I was pleased to hear the former Board members address the mistakes they made in planning Rosslyn. The lack of housing and retail serving residents is obvious – it’s a ghost town after 6. Kind of feels like parts of downtown Allentown and Easton. Actually, Crystal City, VA, is the same way – they sort of brush over it in the film – it has a bizarre underground “mall.” I was also impressed by their discussion of the Columbia Pike corridor and affordable housing.

    The public meeting shown at the end was held at a place called Whitlow’s on Wilson – a great affordable burger joint a block off Clarendon Metro station – where our group of friends used to go for half-priced burgers on Mondays. Everyone would take Metro or drive from various points in DC, VA, and MD, to meet there, because it was such an easy place to get in and out of, and a safe place to park and walk at night.

  2. LV Transplant, the thoughtful response is much appreciated.

    I watched the film over the summer, but my recollection was that the film placed considerable emphasis on the decades-long political and planning efforts required to make the current form along the corridor possible. The message that I took away from the film was that effectively implementing TOD is by no means a simple process, but that there are substantial long-term benefits generated by the planning and initial investments.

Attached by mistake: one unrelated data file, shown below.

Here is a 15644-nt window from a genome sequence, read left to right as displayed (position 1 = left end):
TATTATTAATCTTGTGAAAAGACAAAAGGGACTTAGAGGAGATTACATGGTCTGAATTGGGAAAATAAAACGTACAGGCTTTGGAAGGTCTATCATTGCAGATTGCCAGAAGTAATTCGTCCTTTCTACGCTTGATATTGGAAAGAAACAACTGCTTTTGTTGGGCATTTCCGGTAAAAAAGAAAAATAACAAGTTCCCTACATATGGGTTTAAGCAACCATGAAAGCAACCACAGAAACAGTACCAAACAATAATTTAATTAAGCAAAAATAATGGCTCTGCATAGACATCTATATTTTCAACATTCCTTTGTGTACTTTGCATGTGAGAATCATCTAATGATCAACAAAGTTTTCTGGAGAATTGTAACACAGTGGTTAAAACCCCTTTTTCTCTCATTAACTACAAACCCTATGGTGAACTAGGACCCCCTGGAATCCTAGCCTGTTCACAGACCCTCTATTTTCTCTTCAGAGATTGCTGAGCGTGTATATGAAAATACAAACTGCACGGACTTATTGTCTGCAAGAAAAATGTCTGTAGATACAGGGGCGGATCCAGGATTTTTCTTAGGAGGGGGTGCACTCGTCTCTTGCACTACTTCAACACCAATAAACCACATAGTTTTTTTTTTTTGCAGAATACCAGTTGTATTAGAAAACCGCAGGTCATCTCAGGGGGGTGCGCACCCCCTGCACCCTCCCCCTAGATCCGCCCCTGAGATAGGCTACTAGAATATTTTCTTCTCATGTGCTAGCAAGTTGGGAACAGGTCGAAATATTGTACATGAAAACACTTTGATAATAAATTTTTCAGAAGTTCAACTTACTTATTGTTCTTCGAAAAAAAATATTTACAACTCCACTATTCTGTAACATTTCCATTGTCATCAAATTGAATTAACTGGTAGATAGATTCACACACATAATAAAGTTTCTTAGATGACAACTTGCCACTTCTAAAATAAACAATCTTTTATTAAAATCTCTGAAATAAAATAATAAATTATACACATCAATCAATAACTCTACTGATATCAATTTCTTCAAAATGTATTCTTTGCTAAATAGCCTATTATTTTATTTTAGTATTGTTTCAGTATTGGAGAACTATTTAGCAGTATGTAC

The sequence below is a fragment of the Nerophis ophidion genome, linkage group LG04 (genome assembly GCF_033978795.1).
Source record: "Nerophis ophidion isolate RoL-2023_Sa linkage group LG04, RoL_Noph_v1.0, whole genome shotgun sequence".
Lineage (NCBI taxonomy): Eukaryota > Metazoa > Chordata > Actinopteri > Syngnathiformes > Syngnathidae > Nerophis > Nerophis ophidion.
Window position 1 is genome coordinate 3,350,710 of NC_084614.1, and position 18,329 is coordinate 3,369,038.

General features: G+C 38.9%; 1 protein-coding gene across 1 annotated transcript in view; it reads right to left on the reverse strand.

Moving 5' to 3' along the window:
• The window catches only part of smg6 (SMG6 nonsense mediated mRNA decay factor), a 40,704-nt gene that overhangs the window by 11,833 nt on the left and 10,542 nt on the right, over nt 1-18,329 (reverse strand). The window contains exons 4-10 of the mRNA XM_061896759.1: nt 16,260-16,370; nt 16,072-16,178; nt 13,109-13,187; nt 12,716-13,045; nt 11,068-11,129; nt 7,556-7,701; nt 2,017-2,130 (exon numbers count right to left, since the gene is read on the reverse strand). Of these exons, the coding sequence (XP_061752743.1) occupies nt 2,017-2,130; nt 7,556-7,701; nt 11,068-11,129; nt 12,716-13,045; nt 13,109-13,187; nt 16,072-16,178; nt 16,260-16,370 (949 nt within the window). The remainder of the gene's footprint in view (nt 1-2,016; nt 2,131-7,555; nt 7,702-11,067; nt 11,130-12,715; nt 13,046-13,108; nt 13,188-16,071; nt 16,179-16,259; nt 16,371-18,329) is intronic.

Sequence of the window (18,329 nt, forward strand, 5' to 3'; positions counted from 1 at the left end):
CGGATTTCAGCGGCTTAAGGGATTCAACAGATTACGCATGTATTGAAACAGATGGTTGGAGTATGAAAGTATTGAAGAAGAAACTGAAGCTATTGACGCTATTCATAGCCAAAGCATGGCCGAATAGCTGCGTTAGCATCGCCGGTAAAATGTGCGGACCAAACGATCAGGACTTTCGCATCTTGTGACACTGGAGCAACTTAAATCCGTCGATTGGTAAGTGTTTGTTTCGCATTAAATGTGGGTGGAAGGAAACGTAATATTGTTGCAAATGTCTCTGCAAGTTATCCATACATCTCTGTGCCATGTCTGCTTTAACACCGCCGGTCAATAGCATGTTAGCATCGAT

1) I agree that traffic in the DC metro area can be an absolute nightmare at rush hour (and occassionally at off-peak hours as well). Rte. 66 from the Beltway into Rosslyn is a good example. Perhaps the Metro alone would not have been a sufficient engine for growth along the corridor, but I find it difficult to imagine the same type of successful development absent the presence of Metro stations and relatively well-coordinated land-use requirements concentrating development around those transit stops. The film highlights the alternate route initially proposed for the Orange Line which would have run right along Rte. 66. The Orange Line with park-and-rides along Rte. 66 would have taken some cars off of 66 (perhaps), but would have created attendant traffic issues around the park and rides (illustrated by some of the Red Line stops in Montgomery County, MD). The key for TOD, as I think the film lays out, is that there must be extensive coordination of land-use controls, transportation planning, and infrastructure investment.